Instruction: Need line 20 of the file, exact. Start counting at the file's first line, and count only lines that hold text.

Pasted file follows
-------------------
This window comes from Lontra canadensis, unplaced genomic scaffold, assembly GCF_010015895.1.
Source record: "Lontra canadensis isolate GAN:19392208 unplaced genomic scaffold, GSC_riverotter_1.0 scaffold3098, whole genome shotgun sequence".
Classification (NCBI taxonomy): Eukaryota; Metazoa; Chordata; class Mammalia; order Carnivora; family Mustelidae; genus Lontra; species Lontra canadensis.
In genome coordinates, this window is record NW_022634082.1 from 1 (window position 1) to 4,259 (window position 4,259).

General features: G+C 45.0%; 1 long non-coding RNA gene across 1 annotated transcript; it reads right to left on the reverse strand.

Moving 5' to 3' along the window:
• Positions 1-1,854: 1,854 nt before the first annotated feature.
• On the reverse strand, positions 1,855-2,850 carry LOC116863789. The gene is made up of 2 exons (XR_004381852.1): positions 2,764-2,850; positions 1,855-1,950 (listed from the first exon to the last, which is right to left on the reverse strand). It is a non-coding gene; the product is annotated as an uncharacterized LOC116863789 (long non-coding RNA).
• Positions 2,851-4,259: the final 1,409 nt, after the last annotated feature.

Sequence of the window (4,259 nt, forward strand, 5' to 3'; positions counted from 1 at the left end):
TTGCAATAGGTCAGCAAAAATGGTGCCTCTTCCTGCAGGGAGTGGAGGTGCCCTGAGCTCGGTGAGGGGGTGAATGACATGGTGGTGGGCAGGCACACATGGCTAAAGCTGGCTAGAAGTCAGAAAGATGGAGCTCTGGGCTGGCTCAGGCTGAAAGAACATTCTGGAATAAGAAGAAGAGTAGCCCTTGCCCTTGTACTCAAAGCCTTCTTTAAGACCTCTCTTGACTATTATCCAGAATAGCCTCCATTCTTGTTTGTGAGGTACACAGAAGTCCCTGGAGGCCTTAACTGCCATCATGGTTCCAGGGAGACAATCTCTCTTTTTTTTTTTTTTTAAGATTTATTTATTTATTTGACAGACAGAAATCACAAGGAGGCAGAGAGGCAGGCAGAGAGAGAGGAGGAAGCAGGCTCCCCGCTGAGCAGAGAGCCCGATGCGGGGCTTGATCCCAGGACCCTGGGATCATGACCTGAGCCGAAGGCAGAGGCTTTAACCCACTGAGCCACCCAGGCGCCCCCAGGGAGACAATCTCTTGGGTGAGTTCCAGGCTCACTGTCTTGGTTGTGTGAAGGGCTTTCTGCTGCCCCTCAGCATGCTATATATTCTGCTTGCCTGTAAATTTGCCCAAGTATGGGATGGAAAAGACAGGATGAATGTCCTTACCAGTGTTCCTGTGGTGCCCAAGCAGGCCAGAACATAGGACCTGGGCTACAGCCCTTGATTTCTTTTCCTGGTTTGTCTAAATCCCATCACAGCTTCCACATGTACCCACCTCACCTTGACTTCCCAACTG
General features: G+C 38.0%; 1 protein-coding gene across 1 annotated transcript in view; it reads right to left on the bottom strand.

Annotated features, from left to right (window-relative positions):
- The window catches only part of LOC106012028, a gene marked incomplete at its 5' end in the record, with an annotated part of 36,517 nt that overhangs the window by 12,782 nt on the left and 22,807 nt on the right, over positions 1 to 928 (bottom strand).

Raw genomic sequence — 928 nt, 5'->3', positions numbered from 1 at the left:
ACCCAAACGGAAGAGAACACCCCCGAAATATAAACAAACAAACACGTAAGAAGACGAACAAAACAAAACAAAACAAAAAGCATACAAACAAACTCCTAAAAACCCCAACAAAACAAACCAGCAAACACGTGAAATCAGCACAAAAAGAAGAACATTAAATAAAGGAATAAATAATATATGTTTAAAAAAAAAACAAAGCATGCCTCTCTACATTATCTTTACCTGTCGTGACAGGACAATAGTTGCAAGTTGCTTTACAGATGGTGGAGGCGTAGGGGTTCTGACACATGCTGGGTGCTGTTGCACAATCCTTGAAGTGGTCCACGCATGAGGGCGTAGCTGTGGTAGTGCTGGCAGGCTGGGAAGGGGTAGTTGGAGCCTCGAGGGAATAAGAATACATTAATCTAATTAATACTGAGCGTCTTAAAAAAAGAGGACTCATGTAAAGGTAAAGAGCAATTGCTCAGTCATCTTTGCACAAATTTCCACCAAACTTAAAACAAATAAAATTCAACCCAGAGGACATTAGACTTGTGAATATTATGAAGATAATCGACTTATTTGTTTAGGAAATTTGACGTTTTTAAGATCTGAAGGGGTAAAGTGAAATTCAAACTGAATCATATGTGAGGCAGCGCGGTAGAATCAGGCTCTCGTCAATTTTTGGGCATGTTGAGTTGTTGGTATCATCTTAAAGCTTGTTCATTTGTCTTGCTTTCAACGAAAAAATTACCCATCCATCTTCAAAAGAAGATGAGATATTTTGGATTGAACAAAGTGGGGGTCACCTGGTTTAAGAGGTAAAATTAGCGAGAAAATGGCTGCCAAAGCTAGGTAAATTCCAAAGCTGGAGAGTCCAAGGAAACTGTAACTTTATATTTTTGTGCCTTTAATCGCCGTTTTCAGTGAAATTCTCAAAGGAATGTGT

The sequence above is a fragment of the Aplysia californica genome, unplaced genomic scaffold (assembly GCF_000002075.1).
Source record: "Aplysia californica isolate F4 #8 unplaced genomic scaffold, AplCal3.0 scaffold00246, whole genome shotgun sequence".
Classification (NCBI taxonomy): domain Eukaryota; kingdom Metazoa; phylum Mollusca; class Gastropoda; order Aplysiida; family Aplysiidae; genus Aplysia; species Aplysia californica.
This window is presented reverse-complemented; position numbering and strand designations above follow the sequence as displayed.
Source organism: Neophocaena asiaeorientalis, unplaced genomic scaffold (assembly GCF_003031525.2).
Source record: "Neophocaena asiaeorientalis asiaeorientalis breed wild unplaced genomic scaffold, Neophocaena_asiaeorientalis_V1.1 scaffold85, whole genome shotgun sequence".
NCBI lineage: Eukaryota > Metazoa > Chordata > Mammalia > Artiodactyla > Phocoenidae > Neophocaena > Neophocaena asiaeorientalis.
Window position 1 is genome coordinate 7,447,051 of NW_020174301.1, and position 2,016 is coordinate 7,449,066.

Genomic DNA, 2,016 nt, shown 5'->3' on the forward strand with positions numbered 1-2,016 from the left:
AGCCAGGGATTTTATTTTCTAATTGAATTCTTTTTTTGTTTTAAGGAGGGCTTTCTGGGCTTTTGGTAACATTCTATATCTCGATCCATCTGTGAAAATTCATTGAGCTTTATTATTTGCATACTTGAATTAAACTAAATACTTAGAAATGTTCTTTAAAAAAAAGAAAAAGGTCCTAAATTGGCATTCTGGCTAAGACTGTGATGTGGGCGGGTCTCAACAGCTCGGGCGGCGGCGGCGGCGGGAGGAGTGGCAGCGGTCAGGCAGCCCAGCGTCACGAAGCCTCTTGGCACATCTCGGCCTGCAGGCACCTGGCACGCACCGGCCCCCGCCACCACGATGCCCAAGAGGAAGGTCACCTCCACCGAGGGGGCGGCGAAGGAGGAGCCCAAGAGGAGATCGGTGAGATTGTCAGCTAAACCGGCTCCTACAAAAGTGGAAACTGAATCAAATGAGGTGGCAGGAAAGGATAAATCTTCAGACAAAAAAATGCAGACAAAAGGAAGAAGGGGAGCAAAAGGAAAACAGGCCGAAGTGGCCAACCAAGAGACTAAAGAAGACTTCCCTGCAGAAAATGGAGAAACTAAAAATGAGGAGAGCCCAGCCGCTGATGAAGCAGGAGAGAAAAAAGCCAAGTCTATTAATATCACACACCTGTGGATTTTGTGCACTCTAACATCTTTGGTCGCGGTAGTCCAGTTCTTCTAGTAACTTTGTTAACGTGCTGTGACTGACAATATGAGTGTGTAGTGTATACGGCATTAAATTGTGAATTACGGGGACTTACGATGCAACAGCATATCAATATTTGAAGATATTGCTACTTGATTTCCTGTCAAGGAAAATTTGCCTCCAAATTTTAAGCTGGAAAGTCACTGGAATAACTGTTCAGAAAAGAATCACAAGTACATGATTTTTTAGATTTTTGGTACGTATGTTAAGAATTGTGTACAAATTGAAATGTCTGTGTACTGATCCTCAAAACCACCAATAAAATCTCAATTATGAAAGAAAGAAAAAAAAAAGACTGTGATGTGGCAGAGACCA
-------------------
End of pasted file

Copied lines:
This window is presented reverse-complemented; position numbering and strand designations above follow the sequence as displayed.